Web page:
Remember hitting the arcades when you were a kid and seeing someone’s name or initials flashing away on the scoreboard of the pinball machine or Frogger? Or setting track records on Mario Kart on the Super Nintendo so that your name flashed at the top of the screen?
For me it was a challenge. I wanted my initials flashing at the top as I knew my friends played the same game. It was rewarding when I achieved this, kept me engaged with the game so I kept playing, and quite a buzz!
Why is this relevant you ask?
Well, in today’s world many companies are using game theory or ‘gamification‘ within technology in many fields including health, social and education to drive user adoption by making technology more engaging and appealing, where traditionally it may have lacked appeal.
The use of badges, leader-boards, incentives and rewards within these applications are using gamification to drive usage and sustain momentum. They try to entice people to re-use an application over and over by tapping into their competitive and inquisitive natures.
In education these types of projects have been launched to reward students. For example, receiving ‘on target’ badges or ‘reading points’ creating leader boards for the students.
In the social world, applications such as the ‘Friend Report Card’ for Facebook make it really easy to list all friends in a leader-board based on the number of ‘Likes’ and ‘Comments’ they have generated around an individual’s posts.
Foursquare is also an excellent example of an application using gamification to drive on-going usage as members gain new badges and earn points.
So how does this apply to the intranet world?
To start, most modern intranets (like Interact Intranet – shameless plug) already have the essential ingredients including:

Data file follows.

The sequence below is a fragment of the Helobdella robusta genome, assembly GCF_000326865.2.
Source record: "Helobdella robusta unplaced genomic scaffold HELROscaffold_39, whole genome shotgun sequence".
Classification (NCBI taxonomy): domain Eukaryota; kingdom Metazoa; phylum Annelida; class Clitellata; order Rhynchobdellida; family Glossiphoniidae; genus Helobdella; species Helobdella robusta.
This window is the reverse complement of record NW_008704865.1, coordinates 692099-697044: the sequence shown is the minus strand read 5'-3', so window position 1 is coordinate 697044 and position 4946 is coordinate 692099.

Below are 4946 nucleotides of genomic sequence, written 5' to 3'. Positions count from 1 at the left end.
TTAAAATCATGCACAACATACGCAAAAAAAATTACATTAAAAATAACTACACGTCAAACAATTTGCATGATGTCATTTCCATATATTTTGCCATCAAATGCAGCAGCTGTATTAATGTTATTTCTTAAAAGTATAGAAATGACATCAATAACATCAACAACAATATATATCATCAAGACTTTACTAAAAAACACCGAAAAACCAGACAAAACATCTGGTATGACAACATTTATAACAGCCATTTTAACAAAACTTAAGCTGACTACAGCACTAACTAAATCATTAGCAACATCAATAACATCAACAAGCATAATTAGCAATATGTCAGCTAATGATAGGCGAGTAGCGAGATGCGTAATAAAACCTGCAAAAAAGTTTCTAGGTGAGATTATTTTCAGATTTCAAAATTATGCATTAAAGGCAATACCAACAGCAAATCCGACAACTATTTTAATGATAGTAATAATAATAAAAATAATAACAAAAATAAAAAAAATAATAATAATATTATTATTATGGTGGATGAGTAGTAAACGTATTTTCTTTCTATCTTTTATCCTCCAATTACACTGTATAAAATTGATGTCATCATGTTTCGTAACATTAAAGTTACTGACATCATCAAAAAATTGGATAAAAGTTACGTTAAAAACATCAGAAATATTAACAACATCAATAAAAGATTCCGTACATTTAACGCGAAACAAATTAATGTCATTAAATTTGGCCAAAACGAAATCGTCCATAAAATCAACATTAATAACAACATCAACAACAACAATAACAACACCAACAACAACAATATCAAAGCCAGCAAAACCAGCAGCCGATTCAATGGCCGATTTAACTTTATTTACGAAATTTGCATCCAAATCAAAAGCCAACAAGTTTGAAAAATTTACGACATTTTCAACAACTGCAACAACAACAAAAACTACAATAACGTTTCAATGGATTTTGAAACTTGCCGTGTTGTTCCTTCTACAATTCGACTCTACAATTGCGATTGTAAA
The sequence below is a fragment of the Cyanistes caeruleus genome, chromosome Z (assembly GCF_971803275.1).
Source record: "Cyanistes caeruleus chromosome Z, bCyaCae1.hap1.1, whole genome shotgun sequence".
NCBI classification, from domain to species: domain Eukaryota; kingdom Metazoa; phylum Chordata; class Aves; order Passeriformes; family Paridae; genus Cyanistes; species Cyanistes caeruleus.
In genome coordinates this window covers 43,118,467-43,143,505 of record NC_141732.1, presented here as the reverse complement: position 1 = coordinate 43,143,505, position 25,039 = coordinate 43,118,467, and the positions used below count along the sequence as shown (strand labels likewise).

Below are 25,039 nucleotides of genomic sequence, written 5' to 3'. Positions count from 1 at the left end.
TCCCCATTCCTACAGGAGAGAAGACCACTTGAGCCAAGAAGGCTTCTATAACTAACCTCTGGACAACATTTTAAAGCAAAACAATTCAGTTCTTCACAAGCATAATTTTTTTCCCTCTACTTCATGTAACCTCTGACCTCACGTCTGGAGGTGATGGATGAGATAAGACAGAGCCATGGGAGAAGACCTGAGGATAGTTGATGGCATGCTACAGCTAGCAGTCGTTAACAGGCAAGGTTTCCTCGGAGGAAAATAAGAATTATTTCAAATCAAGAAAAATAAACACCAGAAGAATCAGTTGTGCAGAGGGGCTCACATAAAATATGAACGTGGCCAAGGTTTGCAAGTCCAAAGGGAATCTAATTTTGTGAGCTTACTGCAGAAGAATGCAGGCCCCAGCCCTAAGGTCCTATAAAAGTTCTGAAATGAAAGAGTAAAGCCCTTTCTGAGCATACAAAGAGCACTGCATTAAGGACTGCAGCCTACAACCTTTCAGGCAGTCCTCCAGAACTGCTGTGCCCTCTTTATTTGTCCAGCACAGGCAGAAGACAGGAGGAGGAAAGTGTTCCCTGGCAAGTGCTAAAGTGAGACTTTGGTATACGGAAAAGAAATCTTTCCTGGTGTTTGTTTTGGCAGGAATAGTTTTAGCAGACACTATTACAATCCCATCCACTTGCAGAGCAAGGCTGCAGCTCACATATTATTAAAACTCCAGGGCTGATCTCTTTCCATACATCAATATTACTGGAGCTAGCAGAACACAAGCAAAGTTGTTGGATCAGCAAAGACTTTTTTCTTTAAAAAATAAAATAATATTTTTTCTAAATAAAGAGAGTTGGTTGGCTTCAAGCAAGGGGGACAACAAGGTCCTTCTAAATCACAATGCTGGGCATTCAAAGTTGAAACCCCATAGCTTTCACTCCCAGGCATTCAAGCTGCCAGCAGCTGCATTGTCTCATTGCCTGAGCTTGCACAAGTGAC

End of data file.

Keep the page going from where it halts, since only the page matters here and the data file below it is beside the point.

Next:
- Lots of employees and information about them
- Different ways of categorising people (departments, groups, locations, job roles, social circles, teams)
- A recorded history of activity (i.e. comments posted, activity, questions asked, documents viewed etc etc)
- Applications and usage stats
What can you do with this data is the key question. Many intranet companies, including us here at Interact, have been continually looking at ways of introducing elements of gamification that will assist in user adoption and continued momentum of usage.
After all that’s the ultimate goal – usage and adoption. An intranet has multiple purposes for different people but for those managing the application they want success, which instant and continued usage is a crucial factor.
So, what are examples of ‘gamification’ in intranets?
The classic example is Sabre, an international travel company. In 2008 on their self-built intranet they launched a concept of Karma Points for contributing and answering questions, with great success.
Another example is Idea Street, a project by the UK based Department of Work and Pensions which uses employee idea submission (ideation) combined with leader boards to drive employee engagement and share ideas.
In Interact Intranet we have introduced leader boards for our recently launched Interact Answers tool.
Gamification is not only used to assist in continued usage and adoption but can be also used for other purposes such as an intranet launch. Romec Ltd used an innovative game to launch their intranet with huge success.
At a wider scale, positive contribution to intranets by employees can overlap into many areas including HR. For example, a manager in an organisation may look at an employees’ intranet contribution such as ‘questions answered’ as part of their yearly review.
There’s no doubt these types of tools have to be introduced with careful consideration by intranet teams. There is definitely a ‘cultural fit’ issue and some companies will have more success than others.
However the trend is continuing. Gartner saysby 2015, more than 50 percent of organisations that manage innovation processes will gamify those processes.
In summary gamification can definitely have a positive impact on today’s modern intranets. Used and managed carefully this type of technology can really benefit an organisation by driving innovation, connecting employees and reinforcing a company’s culture.